J. L. BELL is a Massachusetts writer who specializes in (among other things) the start of the American Revolution in and around Boston. He is particularly interested in the experiences of children in 1765-75. He has published scholarly papers and popular articles for both children and adults. He was consultant for an episode of History Detectives, and contributed to a display at Minute Man National Historic Park.

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Friday, July 05, 2019

Climbing the Walls at George Washington High

America’s conservative media recently went into a tizzy about the San Francisco school board’s decision to spend more than half a million dollars to install a large painting by a Communist artist showing how George Washington kept slaves and encouraged the theft of Native American lands.

No, wait that’s wrong. Right-wing pundits are criticizing the school board’s decision to remove that painting. As are some media voices on the left.

Let’s start again. The school board’s action was driven by the students at George Washington High School, most of whom are young people of color who on their school walls saw their ancestors being oppressed. Those young activists also demanded that the school’s name be changed so as not to perpetuate the honor for Washington.

No, that’s wrong, too. About two-thirds of the school’s students are Asian-American. I’ve seen no evidence of how the full student body feels about this effort. No one has formally proposed to change the school’s name.

I’d better start at the beginning. In 1936 San Francisco built a big new high school with Works Progress Administration money. That federal agency also paid the Russian-born artist Victor Arnautoff to paint thirteen mural panels in the main entrance hall and library. Twelve of those comprised a “Life of Washington.” In photos of the paintings, like the one above by Daniel Kim for the San Francisco Examiner, we can see how Arnautoff had to design around the vents in the walls.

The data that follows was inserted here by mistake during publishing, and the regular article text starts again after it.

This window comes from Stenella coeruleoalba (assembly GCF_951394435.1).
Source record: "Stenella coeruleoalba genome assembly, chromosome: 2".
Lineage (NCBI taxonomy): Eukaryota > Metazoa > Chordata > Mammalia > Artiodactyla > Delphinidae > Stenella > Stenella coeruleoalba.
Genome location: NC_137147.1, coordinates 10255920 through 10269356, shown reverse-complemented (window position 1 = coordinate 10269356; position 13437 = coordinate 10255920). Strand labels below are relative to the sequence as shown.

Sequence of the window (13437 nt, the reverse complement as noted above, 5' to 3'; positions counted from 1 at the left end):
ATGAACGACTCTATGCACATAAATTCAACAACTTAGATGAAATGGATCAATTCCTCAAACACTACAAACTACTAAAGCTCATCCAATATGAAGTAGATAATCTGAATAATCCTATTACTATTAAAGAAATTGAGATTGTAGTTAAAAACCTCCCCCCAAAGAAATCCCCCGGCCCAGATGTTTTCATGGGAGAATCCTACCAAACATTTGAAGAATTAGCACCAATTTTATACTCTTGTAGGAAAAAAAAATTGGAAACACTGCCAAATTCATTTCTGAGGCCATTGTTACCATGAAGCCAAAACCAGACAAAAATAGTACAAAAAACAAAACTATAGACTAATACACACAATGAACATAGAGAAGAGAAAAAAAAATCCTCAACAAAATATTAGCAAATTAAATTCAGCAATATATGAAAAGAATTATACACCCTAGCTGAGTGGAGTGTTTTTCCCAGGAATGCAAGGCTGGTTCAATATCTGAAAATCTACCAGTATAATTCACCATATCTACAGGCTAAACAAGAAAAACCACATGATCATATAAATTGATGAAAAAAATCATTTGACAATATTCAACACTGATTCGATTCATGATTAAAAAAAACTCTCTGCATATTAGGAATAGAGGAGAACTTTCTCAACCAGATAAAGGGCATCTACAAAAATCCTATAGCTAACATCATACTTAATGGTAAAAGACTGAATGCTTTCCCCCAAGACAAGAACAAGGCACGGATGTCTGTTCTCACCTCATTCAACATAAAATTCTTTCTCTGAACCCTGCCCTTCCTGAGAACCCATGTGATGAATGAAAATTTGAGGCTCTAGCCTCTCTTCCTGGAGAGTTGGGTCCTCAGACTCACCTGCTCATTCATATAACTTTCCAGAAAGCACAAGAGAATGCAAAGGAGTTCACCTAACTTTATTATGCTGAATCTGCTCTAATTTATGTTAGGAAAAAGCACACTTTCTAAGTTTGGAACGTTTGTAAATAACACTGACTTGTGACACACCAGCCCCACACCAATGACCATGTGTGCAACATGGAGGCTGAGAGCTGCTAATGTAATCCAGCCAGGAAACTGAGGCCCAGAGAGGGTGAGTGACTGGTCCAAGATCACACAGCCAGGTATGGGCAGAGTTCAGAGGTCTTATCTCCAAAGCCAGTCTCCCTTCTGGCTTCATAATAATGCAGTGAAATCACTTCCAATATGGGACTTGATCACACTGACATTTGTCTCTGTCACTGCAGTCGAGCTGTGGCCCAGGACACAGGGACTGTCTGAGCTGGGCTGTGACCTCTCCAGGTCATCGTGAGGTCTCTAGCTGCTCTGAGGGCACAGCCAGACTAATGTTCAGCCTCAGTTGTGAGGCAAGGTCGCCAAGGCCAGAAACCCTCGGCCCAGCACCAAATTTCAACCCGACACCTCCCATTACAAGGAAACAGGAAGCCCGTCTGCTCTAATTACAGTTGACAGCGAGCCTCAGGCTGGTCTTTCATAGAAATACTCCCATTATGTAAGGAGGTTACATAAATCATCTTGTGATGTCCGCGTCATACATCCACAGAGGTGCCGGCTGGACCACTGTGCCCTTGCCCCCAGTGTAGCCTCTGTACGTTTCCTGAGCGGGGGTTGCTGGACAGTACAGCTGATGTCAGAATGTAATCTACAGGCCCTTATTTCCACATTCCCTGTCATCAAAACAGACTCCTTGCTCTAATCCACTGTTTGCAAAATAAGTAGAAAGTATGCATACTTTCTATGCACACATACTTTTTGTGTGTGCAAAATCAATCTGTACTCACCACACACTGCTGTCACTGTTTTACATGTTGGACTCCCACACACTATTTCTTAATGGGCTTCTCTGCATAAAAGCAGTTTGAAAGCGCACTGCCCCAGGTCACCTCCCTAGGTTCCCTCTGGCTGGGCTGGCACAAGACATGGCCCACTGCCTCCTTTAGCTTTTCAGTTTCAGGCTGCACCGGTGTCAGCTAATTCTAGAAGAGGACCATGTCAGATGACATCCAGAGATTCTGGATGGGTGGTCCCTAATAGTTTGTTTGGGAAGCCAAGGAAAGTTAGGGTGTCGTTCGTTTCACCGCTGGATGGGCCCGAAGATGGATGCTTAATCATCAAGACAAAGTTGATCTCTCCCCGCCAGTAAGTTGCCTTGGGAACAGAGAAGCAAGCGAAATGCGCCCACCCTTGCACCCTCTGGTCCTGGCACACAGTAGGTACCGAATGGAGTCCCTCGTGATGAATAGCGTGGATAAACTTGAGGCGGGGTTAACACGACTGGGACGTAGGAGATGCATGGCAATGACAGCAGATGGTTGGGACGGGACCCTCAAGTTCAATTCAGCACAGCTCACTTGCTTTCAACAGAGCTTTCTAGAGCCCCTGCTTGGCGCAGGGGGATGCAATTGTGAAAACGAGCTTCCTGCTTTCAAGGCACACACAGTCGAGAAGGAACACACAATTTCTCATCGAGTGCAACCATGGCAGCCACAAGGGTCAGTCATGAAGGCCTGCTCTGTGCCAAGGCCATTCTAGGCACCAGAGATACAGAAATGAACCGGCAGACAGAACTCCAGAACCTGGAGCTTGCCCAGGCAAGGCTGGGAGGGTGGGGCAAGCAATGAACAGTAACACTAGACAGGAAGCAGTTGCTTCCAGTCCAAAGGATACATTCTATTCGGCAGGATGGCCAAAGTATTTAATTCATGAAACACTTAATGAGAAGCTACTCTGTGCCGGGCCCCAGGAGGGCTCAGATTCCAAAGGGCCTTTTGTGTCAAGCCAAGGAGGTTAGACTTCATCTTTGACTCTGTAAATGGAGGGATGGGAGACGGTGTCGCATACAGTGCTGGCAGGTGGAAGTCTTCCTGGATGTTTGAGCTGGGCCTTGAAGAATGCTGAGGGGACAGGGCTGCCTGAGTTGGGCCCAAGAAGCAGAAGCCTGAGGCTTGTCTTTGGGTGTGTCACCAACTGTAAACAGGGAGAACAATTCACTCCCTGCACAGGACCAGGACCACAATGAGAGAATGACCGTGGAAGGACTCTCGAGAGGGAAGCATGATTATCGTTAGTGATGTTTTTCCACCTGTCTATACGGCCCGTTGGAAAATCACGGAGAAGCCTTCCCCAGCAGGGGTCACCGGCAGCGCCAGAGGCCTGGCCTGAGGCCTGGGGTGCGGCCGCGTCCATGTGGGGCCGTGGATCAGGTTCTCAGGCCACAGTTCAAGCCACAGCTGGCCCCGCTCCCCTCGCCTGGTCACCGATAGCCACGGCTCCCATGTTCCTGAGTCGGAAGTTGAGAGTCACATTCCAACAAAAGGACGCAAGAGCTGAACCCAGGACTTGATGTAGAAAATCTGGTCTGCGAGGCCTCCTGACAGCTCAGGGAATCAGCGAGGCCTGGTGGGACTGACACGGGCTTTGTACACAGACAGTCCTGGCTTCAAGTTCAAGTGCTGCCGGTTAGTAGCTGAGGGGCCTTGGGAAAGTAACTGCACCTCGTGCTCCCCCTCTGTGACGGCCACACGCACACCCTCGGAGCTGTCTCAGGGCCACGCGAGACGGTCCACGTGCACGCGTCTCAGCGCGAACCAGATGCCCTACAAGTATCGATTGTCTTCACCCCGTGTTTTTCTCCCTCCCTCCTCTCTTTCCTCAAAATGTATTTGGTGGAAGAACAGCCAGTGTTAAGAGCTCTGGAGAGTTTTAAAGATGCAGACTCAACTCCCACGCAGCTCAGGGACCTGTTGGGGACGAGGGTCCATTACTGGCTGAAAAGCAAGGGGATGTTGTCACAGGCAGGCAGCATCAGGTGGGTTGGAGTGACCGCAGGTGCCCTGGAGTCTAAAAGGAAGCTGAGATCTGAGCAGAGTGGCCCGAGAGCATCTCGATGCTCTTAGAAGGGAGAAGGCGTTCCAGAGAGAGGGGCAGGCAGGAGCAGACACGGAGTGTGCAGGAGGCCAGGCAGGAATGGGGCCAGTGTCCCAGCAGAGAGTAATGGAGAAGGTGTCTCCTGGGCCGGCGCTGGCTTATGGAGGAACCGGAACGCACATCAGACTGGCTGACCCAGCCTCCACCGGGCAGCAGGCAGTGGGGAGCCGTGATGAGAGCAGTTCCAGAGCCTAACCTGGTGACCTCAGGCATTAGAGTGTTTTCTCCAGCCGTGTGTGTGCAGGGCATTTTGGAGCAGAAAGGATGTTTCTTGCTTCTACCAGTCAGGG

Arnautoff didn’t recreate the usual Colonial Revival public hagiography of Washington. Though he had once fought for the royalist White Russian army, he had become a Communist. Arnautoff therefore chose to include images of Washington ordering around enslaved Africans and encouraging white Americans to migrate west, killing Native Americans in the process.

Arnautoff’s critical approach to the American Revolution produced some ironic details. For instance, his depiction of the Boston Massacre owes a lot to Alonzo Chappell’s painting of British soldiers backed into a defensive triangle by violent colonists—more royalist than rebel.